Now I Know RSS
If that’s what you’re looking for, you probably want to go to my daily email newsletter, not this tumbleweed-infested left-for-dead blog.
Thanks, and hope to see you there!
My RSS feed numbers jumped over the last couple of days. But I don’t really have an active blog. What gives? Oh, maybe you’re looking for my “Now I Know” newsletter… awesome!
Except that there’s really no RSS feed for it.
It’s an email, once a day, M-F. Subscribe at http://dlewis.net/nik
Go to your Facebook News Feed and you may see, in the upper right, Facebook suggests some brand Pages for you to follow. Typically, Facebook shows two in tandem — and sometimes, the results are… well, see for yourself:
Facebook Games: Better than Facebook?
And to make matters worse, Mafia Wars isn’t even the biggest game — Farmville and Treasure Isle top it, easily.
Donuts versus Breast Cancer Awareness
At least it’s close… I guess.
Who needs physical activity when you can sit on the couch?
There’s a “That’s What She Said” joke here. But I don’t see it, sorry. Feel free to leave one in the comments.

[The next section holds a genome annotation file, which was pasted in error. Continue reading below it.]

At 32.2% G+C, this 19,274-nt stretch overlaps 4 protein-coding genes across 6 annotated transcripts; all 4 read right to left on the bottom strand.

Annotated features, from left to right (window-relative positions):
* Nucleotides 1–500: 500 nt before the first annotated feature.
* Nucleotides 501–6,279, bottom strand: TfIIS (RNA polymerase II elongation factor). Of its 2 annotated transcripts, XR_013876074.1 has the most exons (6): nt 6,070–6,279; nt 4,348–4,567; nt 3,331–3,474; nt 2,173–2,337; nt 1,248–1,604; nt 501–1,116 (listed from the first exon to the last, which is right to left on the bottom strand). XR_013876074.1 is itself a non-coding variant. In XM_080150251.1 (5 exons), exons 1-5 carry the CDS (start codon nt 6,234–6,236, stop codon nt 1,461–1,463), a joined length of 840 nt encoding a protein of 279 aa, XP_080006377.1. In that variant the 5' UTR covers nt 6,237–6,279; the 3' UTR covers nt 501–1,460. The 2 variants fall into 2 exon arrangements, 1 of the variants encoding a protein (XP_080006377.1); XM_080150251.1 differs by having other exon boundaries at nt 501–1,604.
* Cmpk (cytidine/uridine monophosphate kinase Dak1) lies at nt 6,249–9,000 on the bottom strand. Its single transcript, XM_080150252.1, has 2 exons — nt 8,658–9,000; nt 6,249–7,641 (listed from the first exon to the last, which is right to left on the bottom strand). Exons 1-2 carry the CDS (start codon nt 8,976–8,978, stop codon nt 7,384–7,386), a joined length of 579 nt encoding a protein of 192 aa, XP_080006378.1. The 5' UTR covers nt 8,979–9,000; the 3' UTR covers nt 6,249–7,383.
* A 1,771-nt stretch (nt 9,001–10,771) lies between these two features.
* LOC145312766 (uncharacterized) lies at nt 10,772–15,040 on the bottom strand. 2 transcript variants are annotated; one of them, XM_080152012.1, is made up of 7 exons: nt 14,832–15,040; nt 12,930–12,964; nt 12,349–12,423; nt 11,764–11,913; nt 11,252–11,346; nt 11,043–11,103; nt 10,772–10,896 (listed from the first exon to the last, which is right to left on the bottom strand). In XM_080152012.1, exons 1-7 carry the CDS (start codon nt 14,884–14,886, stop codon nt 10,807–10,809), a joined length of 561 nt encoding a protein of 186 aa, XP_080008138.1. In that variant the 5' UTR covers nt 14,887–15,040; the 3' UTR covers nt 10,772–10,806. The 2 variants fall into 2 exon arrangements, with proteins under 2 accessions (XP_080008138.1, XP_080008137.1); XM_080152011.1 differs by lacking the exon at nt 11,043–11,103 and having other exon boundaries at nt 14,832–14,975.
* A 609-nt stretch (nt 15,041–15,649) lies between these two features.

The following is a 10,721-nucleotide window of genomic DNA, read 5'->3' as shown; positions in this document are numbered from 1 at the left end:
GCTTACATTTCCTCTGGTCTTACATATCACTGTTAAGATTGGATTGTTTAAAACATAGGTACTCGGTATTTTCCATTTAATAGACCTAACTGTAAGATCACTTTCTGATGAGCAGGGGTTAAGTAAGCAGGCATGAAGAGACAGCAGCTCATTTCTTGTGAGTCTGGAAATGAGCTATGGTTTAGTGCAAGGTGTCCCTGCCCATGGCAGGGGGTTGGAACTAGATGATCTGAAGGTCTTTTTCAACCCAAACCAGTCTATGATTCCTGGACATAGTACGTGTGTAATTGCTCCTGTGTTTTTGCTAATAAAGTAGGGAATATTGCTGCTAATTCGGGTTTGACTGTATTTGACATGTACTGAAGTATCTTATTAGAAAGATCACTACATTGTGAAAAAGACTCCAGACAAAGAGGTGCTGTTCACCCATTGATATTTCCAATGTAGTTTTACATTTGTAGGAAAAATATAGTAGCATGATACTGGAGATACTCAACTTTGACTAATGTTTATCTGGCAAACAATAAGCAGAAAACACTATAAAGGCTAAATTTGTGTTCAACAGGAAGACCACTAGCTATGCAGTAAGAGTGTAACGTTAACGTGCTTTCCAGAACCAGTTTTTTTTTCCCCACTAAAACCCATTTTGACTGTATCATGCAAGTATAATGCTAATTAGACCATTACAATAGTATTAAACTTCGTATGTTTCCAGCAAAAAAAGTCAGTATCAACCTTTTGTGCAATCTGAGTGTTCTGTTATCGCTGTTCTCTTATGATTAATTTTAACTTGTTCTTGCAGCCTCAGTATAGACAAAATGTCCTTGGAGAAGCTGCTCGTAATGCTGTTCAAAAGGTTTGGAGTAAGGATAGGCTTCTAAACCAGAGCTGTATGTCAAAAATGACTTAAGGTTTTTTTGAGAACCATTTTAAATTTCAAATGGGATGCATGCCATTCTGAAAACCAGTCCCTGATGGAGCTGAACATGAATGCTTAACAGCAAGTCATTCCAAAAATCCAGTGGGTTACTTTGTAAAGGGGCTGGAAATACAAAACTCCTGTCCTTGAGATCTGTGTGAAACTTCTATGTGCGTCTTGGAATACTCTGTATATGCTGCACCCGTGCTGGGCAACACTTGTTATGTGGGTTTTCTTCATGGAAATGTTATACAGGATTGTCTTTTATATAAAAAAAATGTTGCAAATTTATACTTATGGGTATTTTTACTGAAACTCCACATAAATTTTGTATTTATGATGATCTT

Wow, is it still 2002?
This one is shocking. Shocking.
And Dunkin Wins Again!
Also, note that Lady Gaga is about seven times more popular than the generally well-liked First Lady.
Sounds Right To Me
I actually prefer Futurama, but accept the fact that I’m in minority.
On the other hand… really?
And my personal favorite
I found the first video tonight and watched it, kids in tow. They loved it as much as I did, and we spent the better part of an hour watching the others found below. Enjoy!
Violin, synced to game
Two Tesla Coils
A really sick drum set
A radio controlled toy car and a bunch of beer bottles
A cell phone
Last week, I shared ten things I learned at Internet Week NYC 2010, one of which was that Michael Jackson was probably innocent. The speech was by Anil Dash, and is now available on YouTube. You can watch it below.